The other evening I got to visit one of my favorite spots in Harlem, a community garden named Carver. Carver is a wonderfully quiet and unassuming little oasis tucked just a block away from the main metropolitan vein of 125th Street. From the blocks of retail monsters, street vendors, and masses running from one gritty location to another you can turn and find a simple chicken wire fence and look in to see raised planter beds and in the back a covered gazebo.
Carver is one of the 14 community gardens in Manhattan maintained by the Manhattan Land Trust. The Manhattan Land Trust is a nonprofit organization established by gardeners to support and sustain community gardening throughout Manhattan. Our collective mission is to preserve, improve, and promote community managed open spaces for the benefit of all. As a member on their Board of Directors we have been working hard over the last number of years to transfer the ownership of these gardens to the gardeners themselves, and in such a way that these locals can ensure for themselves and their future generations the preservation of these vital green spaces in New York City. Victorious, as the gardens deeds were formally transferred from the city to the MLT in June of this year, it's been a great year for the MLT and our gardeners.
This evening there was an operations meeting. I arrived before the other board members and garden representatives from around the borough to find the gate unlocked and a man busy working in the gazebo. I walked up and reintroduced myself to a staple of the garden, a quick-witted and kind man named Jimmy. Jimmy was doing a little canning of his favorite veggie concoction which included a little bit of everything harvested from his plot here in the garden. Luckily he hadn't yet added the vinegar so he let me have a taste. Laced with a hot pepper or two he warned me it had some heat to it, and ooh wee, was he right! But so good, just the right mix to get you through the cold winter months to come.
Before the meeting got started I poked around a bit and checked out what people were growing. Here are a few shots from Carver.
The cantaloupe was still small and green but the different squash were taking shape and ripening up beautifully.
Look at that perfect butternut squash hiding under that big, wonderfully textured leaf, and the zucchini below, nearly the size of Erica's arm!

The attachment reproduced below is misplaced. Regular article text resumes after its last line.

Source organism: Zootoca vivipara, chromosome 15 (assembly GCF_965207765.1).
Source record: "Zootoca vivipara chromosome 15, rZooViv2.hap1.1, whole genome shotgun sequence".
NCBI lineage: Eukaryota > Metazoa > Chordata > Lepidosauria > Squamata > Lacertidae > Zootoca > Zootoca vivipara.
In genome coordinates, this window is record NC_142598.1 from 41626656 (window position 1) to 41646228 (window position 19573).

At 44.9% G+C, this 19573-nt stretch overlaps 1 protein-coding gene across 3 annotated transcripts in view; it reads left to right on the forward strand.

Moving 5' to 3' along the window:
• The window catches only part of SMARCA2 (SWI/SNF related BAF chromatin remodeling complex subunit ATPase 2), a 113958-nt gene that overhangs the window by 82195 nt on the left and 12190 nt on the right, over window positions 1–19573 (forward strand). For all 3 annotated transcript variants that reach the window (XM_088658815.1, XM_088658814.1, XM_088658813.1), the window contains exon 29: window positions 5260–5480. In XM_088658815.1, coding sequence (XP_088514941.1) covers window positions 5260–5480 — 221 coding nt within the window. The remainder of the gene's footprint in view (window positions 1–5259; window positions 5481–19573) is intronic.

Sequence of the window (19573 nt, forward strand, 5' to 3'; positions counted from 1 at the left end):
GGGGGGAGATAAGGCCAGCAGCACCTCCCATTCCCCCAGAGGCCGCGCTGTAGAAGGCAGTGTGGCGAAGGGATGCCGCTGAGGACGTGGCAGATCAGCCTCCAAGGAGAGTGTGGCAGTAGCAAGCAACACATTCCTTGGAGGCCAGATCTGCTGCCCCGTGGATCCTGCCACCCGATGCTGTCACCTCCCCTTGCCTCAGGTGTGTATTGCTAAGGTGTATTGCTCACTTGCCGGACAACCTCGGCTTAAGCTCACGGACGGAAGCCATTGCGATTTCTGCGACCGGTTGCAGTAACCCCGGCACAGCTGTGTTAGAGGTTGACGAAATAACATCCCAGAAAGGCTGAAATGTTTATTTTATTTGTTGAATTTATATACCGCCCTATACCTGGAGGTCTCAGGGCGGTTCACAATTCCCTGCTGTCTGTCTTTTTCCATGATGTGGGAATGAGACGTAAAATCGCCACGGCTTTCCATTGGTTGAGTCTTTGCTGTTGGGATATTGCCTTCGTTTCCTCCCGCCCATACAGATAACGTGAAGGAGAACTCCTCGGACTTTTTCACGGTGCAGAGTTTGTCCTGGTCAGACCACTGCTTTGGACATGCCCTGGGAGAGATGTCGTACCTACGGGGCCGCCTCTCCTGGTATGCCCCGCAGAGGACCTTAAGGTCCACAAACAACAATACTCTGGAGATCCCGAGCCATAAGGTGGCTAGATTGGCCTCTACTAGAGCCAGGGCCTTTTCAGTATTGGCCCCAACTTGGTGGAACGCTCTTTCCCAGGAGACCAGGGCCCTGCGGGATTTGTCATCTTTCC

This evening was sensational for a couple reasons. Of course it was very inspiring, as my trips to the MLT gardens always are. Determined to maintain community and health and well-being in the face of this urban jungle and all it's seemingly backwards development I love, admire, and value these gardeners and their gardens more and more with each passing season.
The second reason for my elation this particular evening was due to the fact that Erica Packard, dear friend and Executive Director of MLT, was introducing us all to another genius nonprofit called Farming Concrete. Ray Figueroa joined our little circle and explained his organization, which works with community gardens all over the city to properly document the amount of food produced in these different open spaces. As he so eloquently put it, "...because we're not just planting food, we're planting social responsibility". With an extremely smart and systematic approach Farming Concrete helps New York City gardeners by giving them the scales and forms to easily document all that is grown in their gardens, from greens in spring to veggies in summer, to fruit and nuts in the fall. Banning together and producing this Crop Census city-wide we can show to the folks in City Hall and up in Albany exactly how much good we are growing in these unassuming little lots. As Ray reminded us this evening a healthy diet is the best preventative medicine in the world. Thanks to Farming Concrete and their plan we can show with precision the numbers, the solid proof of the work being done and the successes within different communities, some of which are quite needy of course. Not to mention by showing the pounds per square foot produced, or pounds per square acre, we can then show the potential of other gardens and open spaces and why it is essential that we continue to find ways to return to the earth instead of cover it over with blacktop. Last year calculating the quantity grown in New York City and it's estimated value Farming Concrete showed that a million dollars of food was grown by local communities for local communities throughout the five boroughs. Isn't that amazing?!? I might even imagine it was even more than that, but to have a million dollars of food clearly documented that is quite a feat.
Wouldn't it be so fabulous to have that number continue to increase year after year as urban gardeners continue to ban together and organize for a greater good? Oh, you know it!